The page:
November 10, 2022
Photo by Brett Jordan on Unsplash
Hello and welcome to Protocol Enterprise! Today: why Twitter might be in big trouble (beyond all the other trouble) operating without a CISO for too long, AMD launches its newest server chip, and this week in (non-Twitter) enterprise moves.
If speed is the enemy of security, as the maxim goes, then it should be no surprise that Elon Musk's product strategy for Twitter may be on the precipice of causing a cybersecurity crisis.
If the Federal Trade Commission doesn't step in first, that is.
These might be tough jobs to fill. For obvious reasons, there was no immediate word as to a successor for the executives who departed.
"Right now, Twitter is extremely hackable," tweeted well-known software engineer Brianna Wu, summing up the immediate result of the departures.
Overspending is an issue more businesses face when managing data in the cloud. In fact, a recent Forrester study cites that 82% of data management decision-makers report forecasting and controlling costs as a data ecosystem challenge. Businesses can benefit from best practices shared by organizations who have faced these challenges head on.
AMD revealed the technical details of its next generation of server chips called Genoa at an event in a ballroom at the posh Grand Hyatt hotel in San Francisco on Thursday.
Of course, AMD’s fresh batch of Epyc server chips have all of the new things: They can crunch more data at a faster pace, are more secure, and operate more efficiently than their predecessors. The next-generation server chips also happen to arrive weeks ahead of Intel’s Sapphire Rapids server processor launch, which is set for Jan. 10.
The drumbeat-like consistency with which AMD launches new server chips perhaps overshadows what its customers actually get with these new pieces of technology. AMD data center chief Forrest Norrod promised the latest batch of Epyc processors will save them money.
“It’s important because it continues to drive substantial improvements in price performance and power performance that should have a direct impact on [tech companies’] bottom line,” Norrod said in an interview with Protocol.
By some measures, the arrival of AMD’s latest server chips could have come at a better time.
In Mercury Research’s third-quarter market summary, President Dean McCarron noted that the server CPU market is in the midst of a slump, pointing to a decline in overall CPU server sales as the main indicator. McCarron added in an email to Protocol that the dip was likely due to the six- to eight-quarter cycle that peaked at the beginning of 2022.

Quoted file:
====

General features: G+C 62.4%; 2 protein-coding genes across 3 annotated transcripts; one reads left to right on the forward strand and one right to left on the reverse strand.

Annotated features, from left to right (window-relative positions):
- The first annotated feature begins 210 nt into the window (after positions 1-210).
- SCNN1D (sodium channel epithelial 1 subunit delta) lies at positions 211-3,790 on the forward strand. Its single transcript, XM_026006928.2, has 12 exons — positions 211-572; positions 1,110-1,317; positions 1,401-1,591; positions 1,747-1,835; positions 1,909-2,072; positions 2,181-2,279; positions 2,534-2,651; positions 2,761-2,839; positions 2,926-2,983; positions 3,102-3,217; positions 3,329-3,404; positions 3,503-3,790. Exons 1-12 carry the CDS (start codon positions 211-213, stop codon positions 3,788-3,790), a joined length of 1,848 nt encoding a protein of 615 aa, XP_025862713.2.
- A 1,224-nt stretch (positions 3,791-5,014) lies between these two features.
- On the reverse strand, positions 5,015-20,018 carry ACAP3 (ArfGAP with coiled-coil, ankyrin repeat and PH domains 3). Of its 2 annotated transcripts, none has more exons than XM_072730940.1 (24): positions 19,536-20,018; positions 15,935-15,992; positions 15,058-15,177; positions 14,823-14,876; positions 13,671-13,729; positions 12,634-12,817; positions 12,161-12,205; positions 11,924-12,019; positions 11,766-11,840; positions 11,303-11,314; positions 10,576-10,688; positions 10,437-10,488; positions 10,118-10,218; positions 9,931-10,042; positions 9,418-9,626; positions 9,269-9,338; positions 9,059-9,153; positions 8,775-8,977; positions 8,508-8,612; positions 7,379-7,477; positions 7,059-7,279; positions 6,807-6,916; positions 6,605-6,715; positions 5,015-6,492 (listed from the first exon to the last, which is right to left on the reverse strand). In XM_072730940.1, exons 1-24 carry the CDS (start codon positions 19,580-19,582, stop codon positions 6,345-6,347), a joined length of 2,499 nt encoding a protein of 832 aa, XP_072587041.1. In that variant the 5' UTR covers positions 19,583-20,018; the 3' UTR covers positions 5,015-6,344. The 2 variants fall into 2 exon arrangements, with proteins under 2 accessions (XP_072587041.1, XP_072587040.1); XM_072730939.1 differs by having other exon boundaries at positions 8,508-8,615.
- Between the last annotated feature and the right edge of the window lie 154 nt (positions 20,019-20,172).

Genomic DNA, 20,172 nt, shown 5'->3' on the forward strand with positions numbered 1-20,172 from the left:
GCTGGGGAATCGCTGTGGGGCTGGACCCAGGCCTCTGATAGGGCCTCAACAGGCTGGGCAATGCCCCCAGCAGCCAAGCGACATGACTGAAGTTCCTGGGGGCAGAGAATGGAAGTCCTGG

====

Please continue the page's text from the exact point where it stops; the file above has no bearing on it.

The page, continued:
But the new batch of AMD chips was built on one of TSMC’s most advanced manufacturing processes, which uses a technology Intel has not yet proven it can master. And AMD’s use of the foundry has contributed to AMD’s three years of back-to-back market gains against Intel in the server CPU segment.
Here’s the current scorecard for the data-center chip market: Intel has 82.5% of the x86 server market, while AMD commands 17.5%. AMD picked up another 3.6 percentage points of share in the third quarter, according to Mercury’s data.
Stay tuned for a full Q&A with AMD’s Forrest Norrod next week.
Gavin Patterson, president and chief strategy officer at Salesforce, announced he’ll leave the company by the end of January 2023.
Timothy Campos joined Apple to lead its information technology group after serving as Facebook’s CIO from 2010 to 2016, according to Bloomberg.
Craig McLuckie joined Accel as entrepreneur in residence, after leading VMware’s Tanzu engineering and project management teams following the acquisition of his startup, Heptio.
Dave Gerry was named CEO of Bugcrowd. Gerry was formerly chief revenue officer and head of global operations at WhiteHat Security.
Smruti Patel joined Apollo GraphQL as VP of engineering. Patel formerly led infrastructure engineering teams at Stripe and VMware.— Aisha Counts (email | twitter)
Lacework rolled out a new service for protecting cloud applications by detecting attack paths and scanning workloads.
The U.S. Department of the Interior is shopping for a $1 billion single-vendor cloud infrastructure contract, as the industry awaits word on the bigger prize being dangled by the Defense Department.
Thanks for reading — Protocol Enterprise is off for Veterans’ Day — see you Monday!